BBB Warns of 7 Red Flags of a Shady For-Profit School

Looking a higher education? Watch out for "shady schools."

Enrollment at for-profit schools—including trade schools and online universities—has skyrocketed in recent years. Unfortunately, not all schools offer a quality education and enrolling in a sub-par program can be a waste of time and money. When checking out for-profit schools, BBB recommends doing your research and looking for seven red flags.

When applying to a for-profit school, BBB recommends looking out for the following red flags:

The recruiter uses high-pressure sales tactics. If a sales rep is subjecting you to high pressure sales tactics—including bullying you or claiming you have to sign up immediately, just walk away. A reputable school will take the time to answer your questions, allow you to talk to a financial aid advisor and not push you into making a hasty decision.

The recruiter exaggerates potential income or guarantees a job. Beware of any school that guarantees you will get a job after completing their program. Landing a job is never a sure thing, especially in this economy.  If the representative tells you how much money you’ll make after completing their program, confirm it with a third party—don’t just take their word for it.

The prices are inflated when compared to other options. In some cases, schools are charging as much as $14,000 for a certification in massage therapy while a similar certification at a local public college would have cost only $520. Before signing up with any for-profit school, do your research and compare costs against other for-profit schools and public colleges.

The school is not accredited.  Accreditation is extremely important, but not always easy to confirm. Ask the school’s representative about national and regional accreditation and then confirm with the accrediting organization. You can check with the US Department of Education at http://ope.ed.gov/accreditation/ to learn which post- secondary schools are accredited by approved agencies. More information on the importance of accreditation is available through the Council for Higher Education Accreditation’s website.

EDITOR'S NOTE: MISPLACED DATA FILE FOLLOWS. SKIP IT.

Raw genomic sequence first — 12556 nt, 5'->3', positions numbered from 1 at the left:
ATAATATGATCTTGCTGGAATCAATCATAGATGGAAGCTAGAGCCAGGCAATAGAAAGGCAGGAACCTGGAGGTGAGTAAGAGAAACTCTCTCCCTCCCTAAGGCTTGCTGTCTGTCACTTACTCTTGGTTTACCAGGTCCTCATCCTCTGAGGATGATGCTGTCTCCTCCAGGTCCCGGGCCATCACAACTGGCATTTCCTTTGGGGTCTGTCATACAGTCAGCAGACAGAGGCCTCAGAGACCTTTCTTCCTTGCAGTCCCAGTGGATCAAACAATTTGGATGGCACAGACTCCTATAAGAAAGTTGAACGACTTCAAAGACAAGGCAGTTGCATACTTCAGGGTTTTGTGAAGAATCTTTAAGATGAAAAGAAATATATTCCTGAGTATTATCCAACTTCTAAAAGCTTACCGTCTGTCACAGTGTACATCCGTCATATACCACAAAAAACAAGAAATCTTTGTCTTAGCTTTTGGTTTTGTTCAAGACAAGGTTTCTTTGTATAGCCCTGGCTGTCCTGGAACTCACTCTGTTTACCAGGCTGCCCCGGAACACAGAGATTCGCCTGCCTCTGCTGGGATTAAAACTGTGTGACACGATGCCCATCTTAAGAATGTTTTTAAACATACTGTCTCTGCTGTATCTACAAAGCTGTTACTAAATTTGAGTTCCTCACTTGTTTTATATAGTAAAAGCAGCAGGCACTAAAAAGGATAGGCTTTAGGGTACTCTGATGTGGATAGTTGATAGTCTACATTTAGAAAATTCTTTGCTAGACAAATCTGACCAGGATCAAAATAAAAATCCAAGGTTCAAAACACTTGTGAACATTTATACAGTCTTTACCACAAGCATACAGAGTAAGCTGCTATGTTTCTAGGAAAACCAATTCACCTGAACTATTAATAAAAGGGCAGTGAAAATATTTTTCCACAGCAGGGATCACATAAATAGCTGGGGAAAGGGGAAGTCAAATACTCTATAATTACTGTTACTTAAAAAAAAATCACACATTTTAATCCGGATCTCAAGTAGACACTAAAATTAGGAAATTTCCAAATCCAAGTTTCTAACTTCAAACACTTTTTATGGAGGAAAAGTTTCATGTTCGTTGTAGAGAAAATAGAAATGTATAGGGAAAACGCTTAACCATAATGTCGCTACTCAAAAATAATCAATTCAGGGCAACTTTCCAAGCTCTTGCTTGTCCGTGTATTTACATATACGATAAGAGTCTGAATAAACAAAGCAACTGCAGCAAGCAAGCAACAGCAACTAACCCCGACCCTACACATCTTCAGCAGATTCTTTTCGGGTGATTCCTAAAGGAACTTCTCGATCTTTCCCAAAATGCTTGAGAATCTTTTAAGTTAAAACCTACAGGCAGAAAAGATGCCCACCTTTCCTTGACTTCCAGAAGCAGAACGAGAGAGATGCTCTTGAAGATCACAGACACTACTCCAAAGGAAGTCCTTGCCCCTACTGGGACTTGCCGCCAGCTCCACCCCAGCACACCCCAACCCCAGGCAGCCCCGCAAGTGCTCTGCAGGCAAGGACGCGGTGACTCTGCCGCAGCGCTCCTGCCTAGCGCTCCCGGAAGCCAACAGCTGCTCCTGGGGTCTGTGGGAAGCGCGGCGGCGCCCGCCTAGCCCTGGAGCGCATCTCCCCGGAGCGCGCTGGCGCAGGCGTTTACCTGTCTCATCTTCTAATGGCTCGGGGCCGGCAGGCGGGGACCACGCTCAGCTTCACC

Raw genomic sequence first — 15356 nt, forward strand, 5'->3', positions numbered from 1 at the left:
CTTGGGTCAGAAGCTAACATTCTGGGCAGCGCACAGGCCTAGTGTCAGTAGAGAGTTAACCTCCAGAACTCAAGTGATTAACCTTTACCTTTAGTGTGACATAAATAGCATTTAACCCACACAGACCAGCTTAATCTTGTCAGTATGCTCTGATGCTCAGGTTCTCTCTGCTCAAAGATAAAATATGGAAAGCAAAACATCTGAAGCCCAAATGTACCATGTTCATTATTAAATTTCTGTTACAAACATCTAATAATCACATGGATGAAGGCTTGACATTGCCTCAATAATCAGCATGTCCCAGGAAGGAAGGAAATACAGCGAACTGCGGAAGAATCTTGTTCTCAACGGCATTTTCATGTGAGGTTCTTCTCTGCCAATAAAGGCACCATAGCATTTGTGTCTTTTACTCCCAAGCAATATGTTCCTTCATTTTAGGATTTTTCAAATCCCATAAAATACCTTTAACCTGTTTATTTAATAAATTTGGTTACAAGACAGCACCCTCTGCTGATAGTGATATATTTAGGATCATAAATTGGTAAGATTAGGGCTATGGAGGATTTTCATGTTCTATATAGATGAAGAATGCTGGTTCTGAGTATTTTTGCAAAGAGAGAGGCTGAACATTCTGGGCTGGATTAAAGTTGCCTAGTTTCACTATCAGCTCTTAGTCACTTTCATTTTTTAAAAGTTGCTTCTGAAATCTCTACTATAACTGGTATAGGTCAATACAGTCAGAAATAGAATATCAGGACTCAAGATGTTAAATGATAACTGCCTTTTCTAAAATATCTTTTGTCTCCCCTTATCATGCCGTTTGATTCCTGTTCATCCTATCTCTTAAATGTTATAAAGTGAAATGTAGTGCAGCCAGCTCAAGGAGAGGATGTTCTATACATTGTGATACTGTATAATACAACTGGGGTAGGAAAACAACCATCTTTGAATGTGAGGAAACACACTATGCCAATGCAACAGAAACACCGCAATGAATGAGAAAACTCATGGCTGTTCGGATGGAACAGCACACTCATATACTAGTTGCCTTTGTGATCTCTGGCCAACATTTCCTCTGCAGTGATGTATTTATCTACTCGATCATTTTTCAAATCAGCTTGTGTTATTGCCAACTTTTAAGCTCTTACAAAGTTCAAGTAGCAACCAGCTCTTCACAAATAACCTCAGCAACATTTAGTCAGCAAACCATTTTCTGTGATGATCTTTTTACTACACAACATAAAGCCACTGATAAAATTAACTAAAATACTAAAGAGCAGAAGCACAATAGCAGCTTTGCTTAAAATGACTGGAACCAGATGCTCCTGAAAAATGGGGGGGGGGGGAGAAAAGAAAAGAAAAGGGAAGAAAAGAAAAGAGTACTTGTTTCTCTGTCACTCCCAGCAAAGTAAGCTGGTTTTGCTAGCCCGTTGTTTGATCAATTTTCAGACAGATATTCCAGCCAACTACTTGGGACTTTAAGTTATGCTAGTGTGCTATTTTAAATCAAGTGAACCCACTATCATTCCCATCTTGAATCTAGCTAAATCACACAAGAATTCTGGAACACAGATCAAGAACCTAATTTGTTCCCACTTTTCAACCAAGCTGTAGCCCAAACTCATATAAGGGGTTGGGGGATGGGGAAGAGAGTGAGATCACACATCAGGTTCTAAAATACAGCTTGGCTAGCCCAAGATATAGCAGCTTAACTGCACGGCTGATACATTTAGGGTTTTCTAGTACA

The degree or program seems too easy to obtain. Diploma mills pose as online schools and often promise to give you a cheap and easy degree. Unfortunately, such diplomas aren’t worth the paper they’re printed on and won’t be recognized by the military, employers or other colleges. If the degree seems too easy to earn—this includes simply taking a test online or earning your degree based largely on life experience—it probably isn’t legitimate.

The school does not disclose information as required. Don’t be afraid to ask plenty of questions when talking to recruiters and if you get the runaround instead of clear, concise answers, it’s a bad sign.

The recruiter encourages you to lie on financial aid forms. Some recruiters are encouraging students to lie on their financial aid applications in order to get more money from the government to pay for tuition. If you get caught lying on your financial aid forms, not only will you have to pay the government back the money you borrowed, you could be fined and sent to prison.

electric123 June 15, 2014 at 02:21 AM
I got duped into Brown Mackie College back in 2010, and had problems with Financial Aid and have a degree that is worthless.
Dottie Callina June 16, 2014 at 10:54 AM
I'm sorry to hear that this happened to you. Based on the BBB review for the business, it looks like you're not alone. The business does have an F rating and a government action. Please feel free to reach out directly in the future if you have any questions or concerns, dcallina@atlanta.bbb.org.
electric123 June 29, 2014 at 04:03 AM
Dottie, The sales rep that signed me up for Brown Mackie back in 2010 would go to local homeless shelters and the VA homeless program to sign up or recruit students for his residual or commission.
Dottie Callina June 30, 2014 at 09:14 AM
That is awful. May be one of the reasons the government took action. I really wish there was something we could do for you. If by any chance you think of something, just let me know.
electric123 July 01, 2014 at 04:11 AM
Dottie, I would like to think my student loan would be reviewed by Dept. of Education since I had filed complaint with them in 2011 or 2012 over not processing my renewal of loan and spoke with a few Dept. of Education Directors over EDMC practices, and there was always shake up in structure of Dept. Chairs getting fired or quitting or replaced for bad practices.


More »
Got a question? Something on your mind? Talk to your community, directly.
Note Article
Just a short thought to get the word out quickly about anything in your neighborhood.
Share something with your neighbors.What's on your mind?What's on your mind?Make an announcement, speak your mind, or sell somethingPost something
See more »